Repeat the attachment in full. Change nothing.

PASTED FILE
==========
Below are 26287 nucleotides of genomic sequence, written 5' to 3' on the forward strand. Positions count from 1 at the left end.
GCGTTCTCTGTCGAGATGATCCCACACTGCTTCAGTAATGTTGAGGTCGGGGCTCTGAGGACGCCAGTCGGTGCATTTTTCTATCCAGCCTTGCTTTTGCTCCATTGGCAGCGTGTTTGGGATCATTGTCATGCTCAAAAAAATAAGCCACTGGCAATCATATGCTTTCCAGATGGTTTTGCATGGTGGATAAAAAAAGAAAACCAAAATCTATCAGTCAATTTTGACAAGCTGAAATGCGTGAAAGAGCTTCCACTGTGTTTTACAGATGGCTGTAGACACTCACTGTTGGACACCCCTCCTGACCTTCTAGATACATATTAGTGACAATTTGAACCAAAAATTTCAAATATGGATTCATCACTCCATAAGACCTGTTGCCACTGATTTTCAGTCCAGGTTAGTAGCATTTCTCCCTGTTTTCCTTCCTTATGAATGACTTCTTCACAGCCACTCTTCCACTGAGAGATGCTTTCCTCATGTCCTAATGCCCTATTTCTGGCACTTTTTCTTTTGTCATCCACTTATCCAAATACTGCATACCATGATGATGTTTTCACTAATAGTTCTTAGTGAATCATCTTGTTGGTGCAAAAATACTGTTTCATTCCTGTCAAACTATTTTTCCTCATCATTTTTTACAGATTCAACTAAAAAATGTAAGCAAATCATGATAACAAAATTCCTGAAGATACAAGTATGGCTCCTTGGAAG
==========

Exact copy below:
Below are 26287 nucleotides of genomic sequence, written 5' to 3' on the forward strand. Positions count from 1 at the left end.
GCGTTCTCTGTCGAGATGATCCCACACTGCTTCAGTAATGTTGAGGTCGGGGCTCTGAGGACGCCAGTCGGTGCATTTTTCTATCCAGCCTTGCTTTTGCTCCATTGGCAGCGTGTTTGGGATCATTGTCATGCTCAAAAAAATAAGCCACTGGCAATCATATGCTTTCCAGATGGTTTTGCATGGTGGATAAAAAAAGAAAACCAAAATCTATCAGTCAATTTTGACAAGCTGAAATGCGTGAAAGAGCTTCCACTGTGTTTTACAGATGGCTGTAGACACTCACTGTTGGACACCCCTCCTGACCTTCTAGATACATATTAGTGACAATTTGAACCAAAAATTTCAAATATGGATTCATCACTCCATAAGACCTGTTGCCACTGATTTTCAGTCCAGGTTAGTAGCATTTCTCCCTGTTTTCCTTCCTTATGAATGACTTCTTCACAGCCACTCTTCCACTGAGAGATGCTTTCCTCATGTCCTAATGCCCTATTTCTGGCACTTTTTCTTTTGTCATCCACTTATCCAAATACTGCATACCATGATGATGTTTTCACTAATAGTTCTTAGTGAATCATCTTGTTGGTGCAAAAATACTGTTTCATTCCTGTCAAACTATTTTTCCTCATCATTTTTTACAGATTCAACTAAAAAATGTAAGCAAATCATGATAACAAAATTCCTGAAGATACAAGTATGGCTCCTTGGAAG